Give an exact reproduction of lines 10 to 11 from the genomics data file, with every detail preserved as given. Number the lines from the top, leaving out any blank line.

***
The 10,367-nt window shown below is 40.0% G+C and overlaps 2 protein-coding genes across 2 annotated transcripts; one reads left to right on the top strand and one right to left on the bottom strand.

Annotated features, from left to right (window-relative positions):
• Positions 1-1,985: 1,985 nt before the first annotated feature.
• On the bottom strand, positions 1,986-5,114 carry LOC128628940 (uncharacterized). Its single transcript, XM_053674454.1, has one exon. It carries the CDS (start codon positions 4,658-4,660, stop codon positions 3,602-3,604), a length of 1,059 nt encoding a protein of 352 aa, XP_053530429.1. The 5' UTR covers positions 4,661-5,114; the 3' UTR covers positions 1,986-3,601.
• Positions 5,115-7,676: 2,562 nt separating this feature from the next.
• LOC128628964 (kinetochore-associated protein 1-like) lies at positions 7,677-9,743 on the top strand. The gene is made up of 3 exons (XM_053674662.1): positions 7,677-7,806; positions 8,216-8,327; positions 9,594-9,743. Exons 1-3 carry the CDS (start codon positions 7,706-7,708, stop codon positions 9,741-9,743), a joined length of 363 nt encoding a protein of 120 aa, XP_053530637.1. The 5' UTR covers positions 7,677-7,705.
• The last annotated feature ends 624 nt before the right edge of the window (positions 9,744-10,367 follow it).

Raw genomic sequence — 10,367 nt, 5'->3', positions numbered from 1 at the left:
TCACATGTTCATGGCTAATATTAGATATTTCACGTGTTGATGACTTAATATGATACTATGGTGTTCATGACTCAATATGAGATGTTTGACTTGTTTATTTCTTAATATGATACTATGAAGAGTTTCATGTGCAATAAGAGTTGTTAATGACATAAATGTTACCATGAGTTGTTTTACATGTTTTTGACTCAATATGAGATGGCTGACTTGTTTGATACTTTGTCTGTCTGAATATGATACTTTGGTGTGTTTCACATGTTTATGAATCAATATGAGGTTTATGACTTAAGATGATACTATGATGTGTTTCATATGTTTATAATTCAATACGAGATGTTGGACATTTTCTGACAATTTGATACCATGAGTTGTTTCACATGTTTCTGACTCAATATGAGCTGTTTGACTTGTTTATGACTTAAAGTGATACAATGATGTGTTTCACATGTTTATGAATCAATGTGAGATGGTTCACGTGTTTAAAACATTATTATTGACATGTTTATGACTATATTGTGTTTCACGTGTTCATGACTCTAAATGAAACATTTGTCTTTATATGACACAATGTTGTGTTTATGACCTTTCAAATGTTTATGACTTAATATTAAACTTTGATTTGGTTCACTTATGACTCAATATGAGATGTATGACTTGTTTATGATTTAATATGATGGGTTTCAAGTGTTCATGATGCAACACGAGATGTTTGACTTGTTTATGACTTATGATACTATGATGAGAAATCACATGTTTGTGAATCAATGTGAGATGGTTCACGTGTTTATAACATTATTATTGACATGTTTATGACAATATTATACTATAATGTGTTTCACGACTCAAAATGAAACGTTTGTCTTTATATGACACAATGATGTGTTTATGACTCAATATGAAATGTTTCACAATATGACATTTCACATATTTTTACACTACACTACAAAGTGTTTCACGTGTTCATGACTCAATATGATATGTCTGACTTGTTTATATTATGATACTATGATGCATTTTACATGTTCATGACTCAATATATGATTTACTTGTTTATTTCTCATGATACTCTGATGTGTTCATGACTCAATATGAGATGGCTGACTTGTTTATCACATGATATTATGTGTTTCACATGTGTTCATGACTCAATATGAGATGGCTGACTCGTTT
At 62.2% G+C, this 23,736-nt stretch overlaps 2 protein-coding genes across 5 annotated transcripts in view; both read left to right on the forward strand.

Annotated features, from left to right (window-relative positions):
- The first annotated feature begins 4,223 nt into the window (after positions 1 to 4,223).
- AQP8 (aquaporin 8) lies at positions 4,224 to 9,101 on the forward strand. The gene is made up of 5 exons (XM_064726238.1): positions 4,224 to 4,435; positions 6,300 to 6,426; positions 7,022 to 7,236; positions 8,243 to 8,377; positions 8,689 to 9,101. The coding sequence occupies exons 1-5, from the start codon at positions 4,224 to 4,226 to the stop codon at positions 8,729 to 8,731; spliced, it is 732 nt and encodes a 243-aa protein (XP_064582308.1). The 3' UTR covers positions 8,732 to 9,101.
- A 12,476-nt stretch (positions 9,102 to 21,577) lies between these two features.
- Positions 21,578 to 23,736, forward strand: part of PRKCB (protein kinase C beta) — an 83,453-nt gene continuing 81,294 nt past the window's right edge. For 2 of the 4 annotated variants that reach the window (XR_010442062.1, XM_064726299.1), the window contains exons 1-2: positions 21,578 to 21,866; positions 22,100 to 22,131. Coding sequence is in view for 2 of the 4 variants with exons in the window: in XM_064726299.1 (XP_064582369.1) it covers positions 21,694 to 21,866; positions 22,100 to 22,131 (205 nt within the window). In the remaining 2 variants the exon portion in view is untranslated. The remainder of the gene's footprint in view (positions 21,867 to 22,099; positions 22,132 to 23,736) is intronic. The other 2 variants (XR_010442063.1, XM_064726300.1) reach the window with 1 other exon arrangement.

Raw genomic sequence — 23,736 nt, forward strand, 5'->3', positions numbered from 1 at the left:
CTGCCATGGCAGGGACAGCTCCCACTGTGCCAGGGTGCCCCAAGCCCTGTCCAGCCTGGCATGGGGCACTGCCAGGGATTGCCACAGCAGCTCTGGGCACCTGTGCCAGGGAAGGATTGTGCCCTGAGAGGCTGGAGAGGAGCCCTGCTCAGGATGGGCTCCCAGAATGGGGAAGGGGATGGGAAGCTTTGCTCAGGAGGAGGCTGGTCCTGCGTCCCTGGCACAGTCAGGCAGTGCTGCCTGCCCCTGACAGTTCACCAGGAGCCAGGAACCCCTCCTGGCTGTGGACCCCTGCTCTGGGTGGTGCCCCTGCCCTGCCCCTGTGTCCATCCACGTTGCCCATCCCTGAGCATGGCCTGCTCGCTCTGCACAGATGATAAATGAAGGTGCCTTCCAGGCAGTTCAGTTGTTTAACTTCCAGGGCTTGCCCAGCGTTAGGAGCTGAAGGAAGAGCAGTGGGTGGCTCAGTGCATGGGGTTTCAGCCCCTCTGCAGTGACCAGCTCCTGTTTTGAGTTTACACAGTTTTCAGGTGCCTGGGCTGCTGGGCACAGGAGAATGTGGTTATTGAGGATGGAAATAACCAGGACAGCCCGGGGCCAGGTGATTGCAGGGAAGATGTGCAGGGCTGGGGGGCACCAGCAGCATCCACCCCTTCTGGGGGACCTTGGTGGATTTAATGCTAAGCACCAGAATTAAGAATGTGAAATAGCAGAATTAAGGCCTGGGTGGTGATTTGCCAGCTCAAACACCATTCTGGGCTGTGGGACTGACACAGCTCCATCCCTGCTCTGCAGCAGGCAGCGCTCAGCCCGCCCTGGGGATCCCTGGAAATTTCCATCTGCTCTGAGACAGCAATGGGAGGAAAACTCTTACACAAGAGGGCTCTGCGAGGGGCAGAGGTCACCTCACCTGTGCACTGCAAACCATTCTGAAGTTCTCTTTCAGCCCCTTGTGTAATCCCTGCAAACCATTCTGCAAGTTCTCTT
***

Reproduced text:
At 62.2% G+C, this 23,736-nt stretch overlaps 2 protein-coding genes across 5 annotated transcripts in view; both read left to right on the forward strand.

Annotated features, from left to right (window-relative positions):